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Saluting a hero
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Mary Don Bixby, left, the sister of Bobby Ray, and Bob Tyndall, who served aboard the USS Bobby Ray, place a wreath by Bobby Ray's grave at Mt. View Cemetery on Tuesday, the 50th anniversary of his death.
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Members of Bobby Ray Detachment No. 1377 of the Marine Corps League performed a rifle salute Tuesday to pay tribute to the 50th anniversary of the death of their namesake, David Robert “Bobby” Ray.

Gunfire rang through the air Tuesday, followed by the somber notes of "Taps" as local veterans honored the 50th anniversary of the death of local war hero David Robert "Bobby" Ray.

Ray is a Medal of Honor recipient, the highest and most prestigious military decoration given in the United States.

Ray was 24 when he was killed in the Vietnam War when his battery came under heavy attack. According to his official decoration, Ray administered emergency medical treatment to many wounded soldiers. 

His Medal of Honor recognition notes, "HM2 Ray's final act of heroism was to protect the patient he was treating. He threw himself upon the wounded Marine, thus saving the man's life when an enemy grenade exploded nearby. By his determined and persevering actions, courageous spirit and selfless devotion to the welfare of his Marine comrades, HM2 Ray served to inspire the men of Battery D to heroic efforts in defeating the enemy."

Tuesday's ceremony was conducted by Bobby Ray Detachment No. 1377 of the Marine Corps League. It was attended by Ray's sister, Mary Don Bixby. She expressed gratitude to the Marines for their unwavering support of her brother.

"Their dedication to Bobby's memory has been extraordinary," said Bixby. "They have done many things for him in his honor."

While Ray's military heroics are entrenched in history, Bixby described her brother as a mischievous boy growing up in McMinnville. He played trombone in the band, and was a dedicated student who also enjoyed a few pranks.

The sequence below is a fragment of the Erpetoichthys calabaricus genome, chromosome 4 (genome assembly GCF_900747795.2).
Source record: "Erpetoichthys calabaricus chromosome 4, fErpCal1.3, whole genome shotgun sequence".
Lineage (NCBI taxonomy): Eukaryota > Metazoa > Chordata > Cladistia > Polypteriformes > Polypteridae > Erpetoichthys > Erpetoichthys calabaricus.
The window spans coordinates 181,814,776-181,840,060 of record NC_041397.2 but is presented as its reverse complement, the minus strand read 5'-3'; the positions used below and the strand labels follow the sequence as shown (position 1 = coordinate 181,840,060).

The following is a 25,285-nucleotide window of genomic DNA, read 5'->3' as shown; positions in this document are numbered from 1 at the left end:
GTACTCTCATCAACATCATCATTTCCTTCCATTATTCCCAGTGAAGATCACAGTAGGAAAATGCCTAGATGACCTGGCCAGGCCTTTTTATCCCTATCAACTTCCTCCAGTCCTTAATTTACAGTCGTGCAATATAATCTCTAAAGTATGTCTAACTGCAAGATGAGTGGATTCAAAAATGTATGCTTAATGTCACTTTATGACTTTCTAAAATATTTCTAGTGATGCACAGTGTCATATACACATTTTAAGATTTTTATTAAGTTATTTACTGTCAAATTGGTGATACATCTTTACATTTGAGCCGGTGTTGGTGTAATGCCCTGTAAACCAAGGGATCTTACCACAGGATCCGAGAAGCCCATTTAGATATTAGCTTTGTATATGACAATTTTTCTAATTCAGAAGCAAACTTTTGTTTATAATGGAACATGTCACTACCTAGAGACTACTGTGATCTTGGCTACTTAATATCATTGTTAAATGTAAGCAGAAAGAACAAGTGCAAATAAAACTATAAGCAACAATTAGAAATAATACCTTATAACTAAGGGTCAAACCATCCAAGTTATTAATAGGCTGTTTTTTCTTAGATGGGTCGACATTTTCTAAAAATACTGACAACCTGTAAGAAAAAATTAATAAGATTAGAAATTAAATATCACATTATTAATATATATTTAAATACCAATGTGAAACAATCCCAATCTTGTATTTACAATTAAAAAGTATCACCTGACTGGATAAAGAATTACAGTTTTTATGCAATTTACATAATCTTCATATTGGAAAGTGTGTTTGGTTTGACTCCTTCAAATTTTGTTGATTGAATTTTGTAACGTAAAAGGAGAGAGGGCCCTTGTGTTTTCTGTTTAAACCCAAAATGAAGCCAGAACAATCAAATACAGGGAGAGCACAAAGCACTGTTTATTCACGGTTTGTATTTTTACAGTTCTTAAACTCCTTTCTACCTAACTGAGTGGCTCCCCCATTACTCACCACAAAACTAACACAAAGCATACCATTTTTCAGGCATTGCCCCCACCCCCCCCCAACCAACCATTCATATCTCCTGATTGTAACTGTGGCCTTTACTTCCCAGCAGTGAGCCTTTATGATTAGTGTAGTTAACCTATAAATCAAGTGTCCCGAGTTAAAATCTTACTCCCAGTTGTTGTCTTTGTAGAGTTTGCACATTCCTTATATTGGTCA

As for his military heroics, the Medal of Honor well describes Ray's actions.

"During the early morning hours, an estimated battalion-sized enemy force launched a determined assault against the battery's position, and succeeded in effecting a penetration of the barbed-wire perimeter. The initial burst of enemy fire caused numerous casualties among the Marines who had immediately manned their howitzers during the rocket and mortar attack."

The Medal of Honor continues, "Undaunted by the intense hostile fire, HM2 Ray moved from parapet to parapet, rendering emergency medical treatment to the wounded. Although seriously wounded himself while administering first aid to a Marine casualty, he refused medical aid and continued his lifesaving efforts. While he was bandaging and attempting to comfort another wounded Marine, HM2 Ray was forced to battle 2 enemy soldiers who attacked his position, personally killing 1 and wounding the other. 

"Rapidly losing his strength as a result of his severe wounds, he nonetheless managed to move through the hail of enemy fire to other casualties. Once again, he was faced with the intense fire of oncoming enemy troops and, despite the grave personal danger and insurmountable odds, succeeded in treating the wounded and holding off the enemy until he ran out of ammunition, at which time he sustained fatal wounds."